Thursday 13 May 2021

Springing forth: May report from BSBI President Lynne Farrell

Last time we heard from BSBI President Lynne Farrell, she was dodging snow flurries to look at violets and blue moor-grass near her Cumbria home. 

So, has spring finally sprung?

"There has been some rain and slightly warmer temperatures since my last blogpost and spring is on its way, even though we have had snow on the hills and hailstorms also recently.

Blossoms are opening including Bird Cherry Prunus padus (image on right), Dandelion fields and verges are bright yellow, and woodland species such as Wood Anemone Anemone nemorosa, Wild Garlic Allium ursinum and Goldilocks Buttercup Ranunculus auricomus are visible. 

Both Alan Leslie, one of our BSBI members and the author of the recent Flora of Cambridgeshire, and Brian Eversham, Chair of Beds., Cambs. & Northants Wildlife Trust (and, of course, a BSBI member) have made detailed studies of Goldilocks Buttercup. 

A native, widespread species that has suddenly appeared following heavy rain is Toothwort Lathraea squamaria (image on left). 

This is parasitic on a range of woody plants, especially Hazel, Ash and Elm but it is not easy to spot due to its pale pink or white colouring and it is often hidden beneath the trees.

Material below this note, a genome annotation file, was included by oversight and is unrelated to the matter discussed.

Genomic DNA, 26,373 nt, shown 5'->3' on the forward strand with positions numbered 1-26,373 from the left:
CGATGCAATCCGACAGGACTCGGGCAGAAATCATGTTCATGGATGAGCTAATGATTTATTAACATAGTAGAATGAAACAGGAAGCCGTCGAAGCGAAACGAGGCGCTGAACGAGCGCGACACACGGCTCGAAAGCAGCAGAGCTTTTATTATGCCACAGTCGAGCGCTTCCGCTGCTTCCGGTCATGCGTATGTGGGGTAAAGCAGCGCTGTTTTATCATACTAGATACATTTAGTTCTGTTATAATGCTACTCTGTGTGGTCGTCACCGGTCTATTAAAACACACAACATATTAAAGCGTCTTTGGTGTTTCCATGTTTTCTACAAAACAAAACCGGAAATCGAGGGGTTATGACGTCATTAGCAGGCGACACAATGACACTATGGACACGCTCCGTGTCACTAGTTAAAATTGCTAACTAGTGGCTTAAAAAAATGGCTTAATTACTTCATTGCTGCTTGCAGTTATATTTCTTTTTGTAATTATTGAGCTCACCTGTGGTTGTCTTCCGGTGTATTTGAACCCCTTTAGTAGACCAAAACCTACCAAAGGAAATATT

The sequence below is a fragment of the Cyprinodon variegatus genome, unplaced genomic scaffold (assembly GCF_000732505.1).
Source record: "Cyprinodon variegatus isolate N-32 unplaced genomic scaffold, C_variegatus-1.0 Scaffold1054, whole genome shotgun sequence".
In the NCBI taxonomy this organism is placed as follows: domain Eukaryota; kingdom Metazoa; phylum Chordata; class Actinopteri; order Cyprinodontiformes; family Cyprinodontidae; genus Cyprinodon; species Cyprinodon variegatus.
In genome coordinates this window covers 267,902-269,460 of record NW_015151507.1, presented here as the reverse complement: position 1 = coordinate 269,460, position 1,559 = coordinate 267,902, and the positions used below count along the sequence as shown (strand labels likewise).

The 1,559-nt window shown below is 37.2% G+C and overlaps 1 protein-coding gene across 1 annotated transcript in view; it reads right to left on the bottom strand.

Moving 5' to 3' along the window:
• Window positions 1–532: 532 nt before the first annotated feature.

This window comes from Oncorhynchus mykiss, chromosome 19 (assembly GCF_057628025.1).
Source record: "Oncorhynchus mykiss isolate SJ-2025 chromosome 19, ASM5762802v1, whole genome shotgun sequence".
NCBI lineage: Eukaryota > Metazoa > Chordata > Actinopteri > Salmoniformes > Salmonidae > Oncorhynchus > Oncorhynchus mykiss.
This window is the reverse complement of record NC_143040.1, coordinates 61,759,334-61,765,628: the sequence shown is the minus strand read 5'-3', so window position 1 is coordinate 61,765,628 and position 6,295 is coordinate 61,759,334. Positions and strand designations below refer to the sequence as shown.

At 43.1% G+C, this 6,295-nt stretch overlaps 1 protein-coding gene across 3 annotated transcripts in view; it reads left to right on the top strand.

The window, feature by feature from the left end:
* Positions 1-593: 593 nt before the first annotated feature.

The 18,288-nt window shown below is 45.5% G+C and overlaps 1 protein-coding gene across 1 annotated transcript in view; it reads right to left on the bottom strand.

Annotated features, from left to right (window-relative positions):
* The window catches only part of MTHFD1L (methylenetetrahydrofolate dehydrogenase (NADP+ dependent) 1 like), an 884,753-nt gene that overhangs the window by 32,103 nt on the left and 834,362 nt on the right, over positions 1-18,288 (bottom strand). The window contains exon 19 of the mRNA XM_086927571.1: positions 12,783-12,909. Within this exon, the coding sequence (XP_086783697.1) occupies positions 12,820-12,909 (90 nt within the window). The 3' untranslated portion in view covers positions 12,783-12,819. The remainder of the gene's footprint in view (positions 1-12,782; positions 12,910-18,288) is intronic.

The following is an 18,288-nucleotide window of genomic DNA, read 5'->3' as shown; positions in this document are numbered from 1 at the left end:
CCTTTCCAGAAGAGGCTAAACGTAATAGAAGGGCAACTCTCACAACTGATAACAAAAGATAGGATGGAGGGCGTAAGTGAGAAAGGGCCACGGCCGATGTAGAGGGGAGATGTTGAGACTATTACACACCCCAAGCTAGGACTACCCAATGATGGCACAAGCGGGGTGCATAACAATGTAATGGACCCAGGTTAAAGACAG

Purple Toothwort Lathraea clandestina is a neophyte, scattered throughout Britain but less common, and mainly found on the roots of Alder, Willow and Poplar in wetter areas. 

Both of these plants are in the family Orobancheae and feature in the new BSBI Handbook on Broomrapes

My copy arrived recently and I'm enjoying reading this new addition to the series of BSBI Handbooks for difficult plants - the illustrations by Chris Thorogood are very colourful. A friend captured the image on the right of me engrossed in the book! 

I also appreciated the members' discount on the cost of this book: a reminder that if you want to benefit from the discount you need to be a BSBI member and you will  need to order your copy before the end of June. 

The contrast of the shining yellow of Cowslip Primula veris and the bright purple of Early Purple Orchid Orchis mascula (image below) stands out well in the meadows. 

The annual count of Green-winged Orchid Anacamptis morio took place on a National Trust site near here, and even though the numbers were down overall, they had spread to new areas of the fields, which is encouraging news for the site managers".

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